44-32

Experimental and numerical studies on the performance of light gauge steel-concrete composite channel section beams

T. Valsa Ipe and H. Sharada Bai

325

Abstract

Experimental studies are carried out to investigate the performance of light gauge steel-concrete composite channel section beams having different depth to thickness ratios and compared with that of non-composite channel section beams. FEM analysis using ANSYS is carried out to develop a numerical model to study the nonlinear behaviour of composite beams and a comparative study between experimental and numerical results is also carried out. Ultimate loads obtained from the FE analysis for composite beams are found to be close to the experimental results. Experimental investigation reveals that limiting the flat width ratio to 60 when simple lip is provided, as recommended by codes of practice for non-composite beams, is not a barrier for composite beams.

44-33

Development of lightweight concrete for structural applications

R.S. Muralitharan and V. Ramasamy

336

Abstract

Lightweight concretes are widely accepted in the construction industry mainly due to its low density. Pumice lightweight aggregate (PLA) is a volcanic-origin natural aggregate of very low specific gravity. It is possible to develop light weight concrete of density up to 1450 kg/m3 using pumice having a dry density of 1200 kg/m3 and sound insulation properties, higher strength/weight ratio, better fire resistance and durability properties. The advantages of lightweight concrete are: reduced mass, improved thermal Performance of pumice lightweight aggregate concrete (PLAC) under cyclic loading, which is predominantly encountered during an earthquake, is of prime importance. In the present study, cyclic behaviour of reinforced PLAC beams of M30 grade with length (L) 1500 mm, breadth (B) 100 mm and depth (D) 150 mm have been studied in the laboratory along with control beams.

44-34

Stability and free vibration of functionally graded tapered Timoshenko beam-columns on two parameter elastic foundation

S. Rajasekaran

345

Abstract

In this paper, the effect of two parametric elastic foundations on the stability and free vibration behaviour of functionally graded (FG) Euler (EB) and Timoshenko beams (TB) in the presence of conservative axial loads is examined. In Timoshenko beam, both shear deformation and rotary inertia effects are taken into account. The governing equations and boundary conditions are derived using the variational principles and presented in a matrix form. Differential Quadrature Element Method of fist order (DQEM) is used to solve the equations. Many examples and comparisons are presented in order to emphasize the influence of elastic foundation, beam taper, boundary conditions and the material properties. Finally the results are compared with the results given by the other authors using the closed form and other numerical techniques.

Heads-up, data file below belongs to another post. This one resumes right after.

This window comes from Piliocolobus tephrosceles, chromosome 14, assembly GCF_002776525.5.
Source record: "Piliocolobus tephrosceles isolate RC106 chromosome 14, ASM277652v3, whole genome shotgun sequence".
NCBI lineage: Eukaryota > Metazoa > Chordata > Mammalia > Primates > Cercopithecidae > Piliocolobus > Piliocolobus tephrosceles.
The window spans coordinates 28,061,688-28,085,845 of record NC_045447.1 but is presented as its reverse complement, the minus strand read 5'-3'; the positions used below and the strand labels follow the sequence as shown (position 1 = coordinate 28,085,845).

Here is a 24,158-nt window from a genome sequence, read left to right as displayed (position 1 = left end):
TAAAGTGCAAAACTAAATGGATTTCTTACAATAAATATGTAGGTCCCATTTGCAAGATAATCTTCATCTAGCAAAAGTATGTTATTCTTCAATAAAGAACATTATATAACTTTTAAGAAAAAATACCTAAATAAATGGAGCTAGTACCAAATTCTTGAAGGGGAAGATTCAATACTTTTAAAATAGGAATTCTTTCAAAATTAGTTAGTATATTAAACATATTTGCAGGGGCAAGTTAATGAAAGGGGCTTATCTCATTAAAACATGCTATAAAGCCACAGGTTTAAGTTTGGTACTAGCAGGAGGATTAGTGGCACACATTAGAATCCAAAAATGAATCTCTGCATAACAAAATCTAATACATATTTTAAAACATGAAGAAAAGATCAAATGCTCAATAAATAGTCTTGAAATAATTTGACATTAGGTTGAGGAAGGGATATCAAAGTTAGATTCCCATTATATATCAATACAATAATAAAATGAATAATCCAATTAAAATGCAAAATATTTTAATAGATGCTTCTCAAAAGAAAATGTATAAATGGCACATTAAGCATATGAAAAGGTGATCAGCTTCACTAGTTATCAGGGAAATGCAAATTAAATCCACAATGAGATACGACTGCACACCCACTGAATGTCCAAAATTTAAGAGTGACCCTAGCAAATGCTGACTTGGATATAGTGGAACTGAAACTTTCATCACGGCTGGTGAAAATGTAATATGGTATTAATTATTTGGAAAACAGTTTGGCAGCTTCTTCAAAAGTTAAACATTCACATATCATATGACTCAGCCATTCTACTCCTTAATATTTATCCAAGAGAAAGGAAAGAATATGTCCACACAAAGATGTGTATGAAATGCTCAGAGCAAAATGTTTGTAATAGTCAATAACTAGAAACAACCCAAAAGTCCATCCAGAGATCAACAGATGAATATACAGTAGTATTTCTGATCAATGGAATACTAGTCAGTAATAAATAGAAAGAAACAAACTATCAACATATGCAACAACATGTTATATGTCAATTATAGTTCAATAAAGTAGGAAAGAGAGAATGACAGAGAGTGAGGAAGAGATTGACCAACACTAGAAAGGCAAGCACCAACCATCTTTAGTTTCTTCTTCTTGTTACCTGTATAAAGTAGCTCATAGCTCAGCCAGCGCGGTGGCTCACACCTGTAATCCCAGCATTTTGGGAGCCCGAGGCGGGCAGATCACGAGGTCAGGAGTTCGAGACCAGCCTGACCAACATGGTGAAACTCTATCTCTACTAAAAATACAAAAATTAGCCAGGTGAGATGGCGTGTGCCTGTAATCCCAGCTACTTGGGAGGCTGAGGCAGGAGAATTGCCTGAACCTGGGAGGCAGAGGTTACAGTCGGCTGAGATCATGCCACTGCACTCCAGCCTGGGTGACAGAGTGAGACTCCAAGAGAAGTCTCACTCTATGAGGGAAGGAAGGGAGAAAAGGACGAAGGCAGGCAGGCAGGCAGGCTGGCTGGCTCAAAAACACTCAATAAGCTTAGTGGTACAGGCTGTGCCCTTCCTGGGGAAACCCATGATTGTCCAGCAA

44-35

An experimental investigation of fly ash – ggbs based high strength geopolymer concrete incorporating copper slag

S. Imran Khan, D. Brindha and K.L. Muthuramu

365

Abstract

Geopolymer concrete can be considered as a Green building technology that serves as an alternative for cement and river sand by using Alkaline Activator Solutions (AAS) and Copper Slag (CS). To attain High Strength Geopolymer Concrete (HSGC) trial tests were carried out by creating eleven different mix proportions with replacement of binder material fly ash by Ground Granulated Blast Furnace Slag (GGBS) from 0% to 100% by weight at increments of 10%. Alkaline activator solutions (14 molar Sodium Hydroxide and Sodium Silicate) were used in this study for polymerization. In each different mix proportion, specimens were cast and heat curing was done by maintaining 70 degree Celsius for 24 hours. The specimens were tested for strength parameters like compressive strength, split tensile strength and flexural strength. From the test results, combination of 60% GGBS and 40% fly ash produced high compressive strength of 71 N/mm2. Further, an attempt was made with the same proportion of binder material and by replacement of river sand with Copper slag from 0% to 100% by weight at increments of 10%, eleven different mix proportions were made. It is understood from the strength test results, substitution of 50% copper slag by sand yielded a high compressive strength of 77 N/mm2. Thus, the above mix combination resulted in high strength geopolymer concrete.

44-36

Numerical and experimental simulation of liquefaction for scenario earthquake

P. Kamatchi, M. Gayathri and M. Dilna

377

Abstract

In this paper, numerical simulation of liquefaction has been done and comparisons are made with the results from experiment on shake table. Properties of river sand sample which are required for numerical simulations are obtained through laboratory tests. Scenario earthquake is artificially generated with seismological parameters of Mw 7.6 Bhuj earthquake January 2001 and numerical simulations are carried out using OpenSeesPL computer program. The excess pore pressure ratios, shear stress-strain histories and stress paths are studied. River sand sample passing through 1.18 mm sieve is filled in Perspex glass box for a dimension of 1.15 m × 1 m × 0.54 m and tested on shake table. A model frame of 7 storey building is placed in the soil specimen and instrumented for the observation of settlement. The time of occurrence of liquefaction observed from numerical simulation is 4.8s and found to be in agreement with the observation from the experiment on shake table. Further, the acceleration response at 110 mm from base observed in the experiment and numerical simulation are compared and are found to be in good agreement. This study, demonstrates the applicability of numerical simulations in prediction of liquefaction phenomenon and dynamic response analysis of typical soil sites for scenario earthquakes.

44-T3

Vibration control of structures and structural components with magnetorheological elastomers

K. Rama Raju and D. Vineeth Varma

384

Abstract